When you send your resume and cover letter to prospective employers, mistakes and typos could ruin your chances at an interview. You know what you meant to say, so a quick scan isn’t going to reveal the mistakes that will stick out to recruiters and hiring managers. Use these tips to make sure your resume and cover letter don’t contain embarrassing errors.
Always Use Spell and Grammar Check
Most word processing programs automatically check for spelling and grammar, but they don’t make corrections for you. Go back through your document and review where your program marked errors. Word underlines mistakes with a squiggly red line and Google Docs uses solid red.
Grammarly has a free online grammar and spell checker that catches some errors word processing programs don’t. If you’re not creating your document online, you can upload it for a thorough error scan.
Don’t Edit Tired
If you just spent hours creating your resume, take a break. Come back when you’re rested, you’ll be glad you did.
Print for Proofing
You’ll be better able to spot errors on a paper copy than on a screen. Once you print your resume, use your finger to underline one word at a time as you read. The first time through, look at spelling, grammar and punctuation without editing for meaning and data accuracy. Clearly mark changes with a contrasting color pen so you can add them to your electronic copy later. Then read through again for information consistency.
Check for Common Errors
Spell check won’t catch a word used incorrectly. Make sure the subject and verb of every sentence agree with one another. Only place commas where the reader would naturally pause. Use an apostrophe with “its” only when you mean “it is.” Be careful with the commonly confused “affect” and “effect.” You “accept” offers, not “except” them. Most employees work with a manager, not a manger.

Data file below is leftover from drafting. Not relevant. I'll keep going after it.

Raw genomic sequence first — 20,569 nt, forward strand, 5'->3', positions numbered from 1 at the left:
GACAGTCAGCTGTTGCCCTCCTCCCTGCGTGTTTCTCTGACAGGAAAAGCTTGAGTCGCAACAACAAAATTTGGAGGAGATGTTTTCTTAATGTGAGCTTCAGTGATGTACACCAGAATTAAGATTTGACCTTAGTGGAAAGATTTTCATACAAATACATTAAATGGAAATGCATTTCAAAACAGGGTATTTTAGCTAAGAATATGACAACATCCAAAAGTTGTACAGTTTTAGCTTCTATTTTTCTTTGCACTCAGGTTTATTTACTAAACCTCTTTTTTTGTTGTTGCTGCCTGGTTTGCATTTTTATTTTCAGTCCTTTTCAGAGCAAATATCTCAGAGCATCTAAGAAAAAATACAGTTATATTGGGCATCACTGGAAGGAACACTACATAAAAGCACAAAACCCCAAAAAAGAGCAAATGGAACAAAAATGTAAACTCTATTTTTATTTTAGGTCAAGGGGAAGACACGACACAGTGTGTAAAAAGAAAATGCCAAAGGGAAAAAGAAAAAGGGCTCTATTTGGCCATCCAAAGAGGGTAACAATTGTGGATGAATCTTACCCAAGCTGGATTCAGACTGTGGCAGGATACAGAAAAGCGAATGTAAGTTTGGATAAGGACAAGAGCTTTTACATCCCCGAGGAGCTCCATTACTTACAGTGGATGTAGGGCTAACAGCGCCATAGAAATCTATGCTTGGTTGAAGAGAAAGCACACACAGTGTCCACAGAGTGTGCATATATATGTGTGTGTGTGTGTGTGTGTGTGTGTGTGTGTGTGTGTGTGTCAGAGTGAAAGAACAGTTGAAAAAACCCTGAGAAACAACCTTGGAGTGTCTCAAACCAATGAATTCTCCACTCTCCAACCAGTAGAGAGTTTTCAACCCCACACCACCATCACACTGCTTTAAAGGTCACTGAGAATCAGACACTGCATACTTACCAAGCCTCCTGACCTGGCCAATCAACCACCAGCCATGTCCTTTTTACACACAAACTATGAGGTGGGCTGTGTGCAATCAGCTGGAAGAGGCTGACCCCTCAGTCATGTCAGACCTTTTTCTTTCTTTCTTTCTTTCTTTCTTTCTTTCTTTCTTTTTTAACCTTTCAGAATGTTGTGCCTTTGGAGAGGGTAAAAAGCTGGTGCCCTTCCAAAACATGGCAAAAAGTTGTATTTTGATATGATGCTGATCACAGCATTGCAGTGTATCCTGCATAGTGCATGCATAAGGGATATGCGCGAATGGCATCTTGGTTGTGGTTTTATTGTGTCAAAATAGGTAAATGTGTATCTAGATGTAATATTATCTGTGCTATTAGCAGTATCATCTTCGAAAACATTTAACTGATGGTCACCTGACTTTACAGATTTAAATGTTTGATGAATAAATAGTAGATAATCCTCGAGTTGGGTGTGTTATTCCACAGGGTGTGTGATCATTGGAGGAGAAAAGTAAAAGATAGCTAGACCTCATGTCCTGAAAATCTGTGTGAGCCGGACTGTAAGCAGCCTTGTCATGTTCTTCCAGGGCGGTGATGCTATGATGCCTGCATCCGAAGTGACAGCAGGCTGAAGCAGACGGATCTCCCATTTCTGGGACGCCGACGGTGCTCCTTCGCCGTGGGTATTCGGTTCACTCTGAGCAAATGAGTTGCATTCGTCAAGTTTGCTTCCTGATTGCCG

Read out Loud
This proofreading trick will catch errors you don’t notice any other way. Read your resume one word at a time at a pace similar to what you would use when speaking. If something doesn’t sound right, stop and fix it, then read it again.
If the electronic copy of your resume contains links to articles you’ve written, online reviews from customers or other materials, click them to make sure they go where you intend. You could have typed URLs incorrectly, or pages might have been moved.
Ask for Help
See if a professional acquaintance or mentor will proofread your resume for you. A fresh set of eyes can make all the difference.
For more resume writing tips, see our dynamic library of useful resources. Our blog also offers help with writing a cover letter, preparing for an interview and having a successful first day on the job.